Sooudi’s ex-wife and moth­er of his two children, Dr. Jes­sica Jones, 41, also a physi­cian, has worked hard to raise money for the cause, he said.

“She and my children have been most involved in this,” he said. “I’ve pretty much just been sick. I haven’t done a whole lot to organize this drive, but I do endorse it. I am a person with leukemia and I may die from this, so I just want to give something back.”

Be The Match at Parkdale Mall

Be The Match is holding a bone marrow donor registration drive Saturday, Oct. 26, in the “sunken court” at Parkdale Mall in Beaumont from 10 a.m. to 4 p.m. Potential donors will fill out a questionnaire and receive an oral swab to test for match­ing. Donors of all races are welcome, but those of African- American, Asian, Hispanic and Native American descent are especially encouraged, as race and ethnicity do matter when it comes to finding a bone marrow match, according to Benita Davis, donor recruiter for Be The Match foundation. Joining the national registery is free if you are between the ages of 18-44. If you are 45 or older, a donation is needed to pay donor typing expenses. Matches are found through DNA samples, which are obtained by an oral swab, done on-site at the drive, Davis said.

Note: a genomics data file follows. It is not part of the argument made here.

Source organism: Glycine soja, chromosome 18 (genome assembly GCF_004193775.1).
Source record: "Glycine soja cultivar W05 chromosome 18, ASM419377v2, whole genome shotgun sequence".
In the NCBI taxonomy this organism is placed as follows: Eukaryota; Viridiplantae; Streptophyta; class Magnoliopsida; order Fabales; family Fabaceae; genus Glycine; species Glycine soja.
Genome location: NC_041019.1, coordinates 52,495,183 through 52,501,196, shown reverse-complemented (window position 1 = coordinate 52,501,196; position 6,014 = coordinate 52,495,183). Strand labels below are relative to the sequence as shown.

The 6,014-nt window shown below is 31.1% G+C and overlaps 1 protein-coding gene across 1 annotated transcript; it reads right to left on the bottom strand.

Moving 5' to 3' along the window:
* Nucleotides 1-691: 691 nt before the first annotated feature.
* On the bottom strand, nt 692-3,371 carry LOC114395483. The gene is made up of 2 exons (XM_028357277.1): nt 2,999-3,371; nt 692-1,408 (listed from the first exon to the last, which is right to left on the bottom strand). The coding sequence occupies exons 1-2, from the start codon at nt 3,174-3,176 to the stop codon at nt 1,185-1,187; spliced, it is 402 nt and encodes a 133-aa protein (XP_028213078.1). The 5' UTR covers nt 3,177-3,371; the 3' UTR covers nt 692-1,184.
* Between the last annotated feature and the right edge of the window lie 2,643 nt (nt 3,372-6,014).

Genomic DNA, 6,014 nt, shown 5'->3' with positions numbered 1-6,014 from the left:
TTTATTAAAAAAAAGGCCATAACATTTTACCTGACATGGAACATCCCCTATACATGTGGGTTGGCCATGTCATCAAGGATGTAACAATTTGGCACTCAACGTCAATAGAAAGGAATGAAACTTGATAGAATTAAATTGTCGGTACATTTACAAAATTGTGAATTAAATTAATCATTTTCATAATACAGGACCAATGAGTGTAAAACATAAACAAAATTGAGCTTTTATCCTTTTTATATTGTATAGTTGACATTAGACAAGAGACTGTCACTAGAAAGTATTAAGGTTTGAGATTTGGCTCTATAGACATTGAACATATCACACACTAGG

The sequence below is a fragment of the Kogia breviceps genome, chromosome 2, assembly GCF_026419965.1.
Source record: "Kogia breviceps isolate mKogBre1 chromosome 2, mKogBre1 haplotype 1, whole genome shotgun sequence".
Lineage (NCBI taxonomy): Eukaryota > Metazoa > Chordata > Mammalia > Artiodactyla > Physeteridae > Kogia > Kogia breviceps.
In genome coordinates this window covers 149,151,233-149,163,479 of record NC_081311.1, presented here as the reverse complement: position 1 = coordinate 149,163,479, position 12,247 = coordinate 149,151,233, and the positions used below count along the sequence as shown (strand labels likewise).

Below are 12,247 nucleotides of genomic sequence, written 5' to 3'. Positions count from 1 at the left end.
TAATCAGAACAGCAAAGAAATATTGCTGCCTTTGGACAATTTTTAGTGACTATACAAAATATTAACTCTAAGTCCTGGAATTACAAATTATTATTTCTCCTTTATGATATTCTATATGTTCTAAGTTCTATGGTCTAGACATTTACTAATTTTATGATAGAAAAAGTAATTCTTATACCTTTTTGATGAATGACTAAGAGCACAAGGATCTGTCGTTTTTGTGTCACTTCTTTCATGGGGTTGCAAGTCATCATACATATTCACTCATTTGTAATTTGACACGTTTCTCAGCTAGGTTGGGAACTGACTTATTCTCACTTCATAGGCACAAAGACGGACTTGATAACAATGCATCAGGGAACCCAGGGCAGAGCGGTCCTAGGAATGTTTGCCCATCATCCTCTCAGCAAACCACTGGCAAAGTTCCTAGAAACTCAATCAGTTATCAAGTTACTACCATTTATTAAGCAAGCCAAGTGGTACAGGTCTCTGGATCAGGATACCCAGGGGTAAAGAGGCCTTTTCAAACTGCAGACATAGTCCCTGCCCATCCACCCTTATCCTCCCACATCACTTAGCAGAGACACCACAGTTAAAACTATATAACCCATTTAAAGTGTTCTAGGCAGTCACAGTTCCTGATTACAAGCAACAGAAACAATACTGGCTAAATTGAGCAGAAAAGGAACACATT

“They’re on the registry until their 61st birthday,” Davis said. “They may become a match two months from now; they may become a match 10 years from now. They may never become a match.”

Davis said if potential donors are found to be a match, the method of donation depends on what the patient needs.

“About 75 percent of the time it’s through peripheral blood stem cells (PBSC),” she said.

According to Be The Match website, PBSC donation is a non-surgical procedure.

“For five days leading up to donation, you will be given injections of filgrastim,” the website states. “Filgrastim is a medication that increases the number of blood-forming cells in your bloodstream. On the day of donation, blood is removed through a needle on one arm and passed through a machine that separates out the blood-forming cells. The remaining blood is returned to you through the other arm.”

One in four patients like Dr. Steven Sooudi will need a bone marrow transplant. About 14,000 patients a year depend on unrelated donors, Be The Match literature states.

For more information, visit www.bethematchfoundation.org/goto/teamsooudi or call 1-800-627-7692.